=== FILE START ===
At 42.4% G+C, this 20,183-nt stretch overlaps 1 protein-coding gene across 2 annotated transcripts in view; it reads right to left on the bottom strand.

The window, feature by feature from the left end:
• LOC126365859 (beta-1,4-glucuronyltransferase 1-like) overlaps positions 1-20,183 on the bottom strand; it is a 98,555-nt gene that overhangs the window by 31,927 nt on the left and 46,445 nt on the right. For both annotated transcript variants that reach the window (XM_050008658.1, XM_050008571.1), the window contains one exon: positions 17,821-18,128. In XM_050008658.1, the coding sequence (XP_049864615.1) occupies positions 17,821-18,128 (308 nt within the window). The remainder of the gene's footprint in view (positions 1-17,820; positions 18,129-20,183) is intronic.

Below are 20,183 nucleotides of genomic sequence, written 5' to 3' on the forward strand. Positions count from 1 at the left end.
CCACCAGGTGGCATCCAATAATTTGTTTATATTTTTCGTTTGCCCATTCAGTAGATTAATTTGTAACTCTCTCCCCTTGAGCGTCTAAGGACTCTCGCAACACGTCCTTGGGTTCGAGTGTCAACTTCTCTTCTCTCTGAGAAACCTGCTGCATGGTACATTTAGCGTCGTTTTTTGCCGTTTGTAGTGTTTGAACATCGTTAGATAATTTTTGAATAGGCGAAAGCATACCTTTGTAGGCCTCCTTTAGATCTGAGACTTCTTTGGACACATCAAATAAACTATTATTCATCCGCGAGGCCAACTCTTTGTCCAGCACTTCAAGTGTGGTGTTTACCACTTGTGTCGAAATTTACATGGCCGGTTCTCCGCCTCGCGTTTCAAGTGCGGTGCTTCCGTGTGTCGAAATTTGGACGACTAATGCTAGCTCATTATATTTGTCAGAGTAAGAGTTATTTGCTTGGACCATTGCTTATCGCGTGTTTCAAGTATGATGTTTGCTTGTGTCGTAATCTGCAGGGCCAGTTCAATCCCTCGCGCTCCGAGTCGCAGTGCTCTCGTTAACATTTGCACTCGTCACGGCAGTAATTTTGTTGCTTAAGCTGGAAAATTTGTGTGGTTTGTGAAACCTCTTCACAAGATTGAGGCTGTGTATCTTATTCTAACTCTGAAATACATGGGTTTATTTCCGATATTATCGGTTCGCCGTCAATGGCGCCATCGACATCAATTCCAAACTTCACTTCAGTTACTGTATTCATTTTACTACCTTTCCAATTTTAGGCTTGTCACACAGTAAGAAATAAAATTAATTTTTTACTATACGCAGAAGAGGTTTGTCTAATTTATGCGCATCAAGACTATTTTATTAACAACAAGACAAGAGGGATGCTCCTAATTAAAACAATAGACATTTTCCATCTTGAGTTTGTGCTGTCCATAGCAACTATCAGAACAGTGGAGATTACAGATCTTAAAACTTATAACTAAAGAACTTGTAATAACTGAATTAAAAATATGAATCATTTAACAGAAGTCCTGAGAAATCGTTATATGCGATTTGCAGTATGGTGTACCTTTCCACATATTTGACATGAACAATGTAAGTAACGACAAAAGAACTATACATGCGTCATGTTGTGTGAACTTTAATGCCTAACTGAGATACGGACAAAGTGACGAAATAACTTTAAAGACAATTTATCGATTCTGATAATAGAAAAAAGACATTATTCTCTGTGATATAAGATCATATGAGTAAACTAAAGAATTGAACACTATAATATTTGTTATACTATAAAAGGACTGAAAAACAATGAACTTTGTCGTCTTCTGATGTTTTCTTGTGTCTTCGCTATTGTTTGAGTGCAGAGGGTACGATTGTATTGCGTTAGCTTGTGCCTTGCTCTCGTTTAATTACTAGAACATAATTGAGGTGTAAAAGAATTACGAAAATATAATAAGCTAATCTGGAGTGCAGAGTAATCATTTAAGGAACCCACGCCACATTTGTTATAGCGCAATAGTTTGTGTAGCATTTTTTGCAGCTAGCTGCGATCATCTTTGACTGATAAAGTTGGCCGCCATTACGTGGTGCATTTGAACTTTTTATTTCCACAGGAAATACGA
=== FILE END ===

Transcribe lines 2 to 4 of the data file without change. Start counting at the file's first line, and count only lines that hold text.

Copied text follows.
The window, feature by feature from the left end:
• LOC126365859 (beta-1,4-glucuronyltransferase 1-like) overlaps positions 1-20,183 on the bottom strand; it is a 98,555-nt gene that overhangs the window by 31,927 nt on the left and 46,445 nt on the right. For both annotated transcript variants that reach the window (XM_050008658.1, XM_050008571.1), the window contains one exon: positions 17,821-18,128. In XM_050008658.1, the coding sequence (XP_049864615.1) occupies positions 17,821-18,128 (308 nt within the window). The remainder of the gene's footprint in view (positions 1-17,820; positions 18,129-20,183) is intronic.

Below are 20,183 nucleotides of genomic sequence, written 5' to 3' on the forward strand. Positions count from 1 at the left end.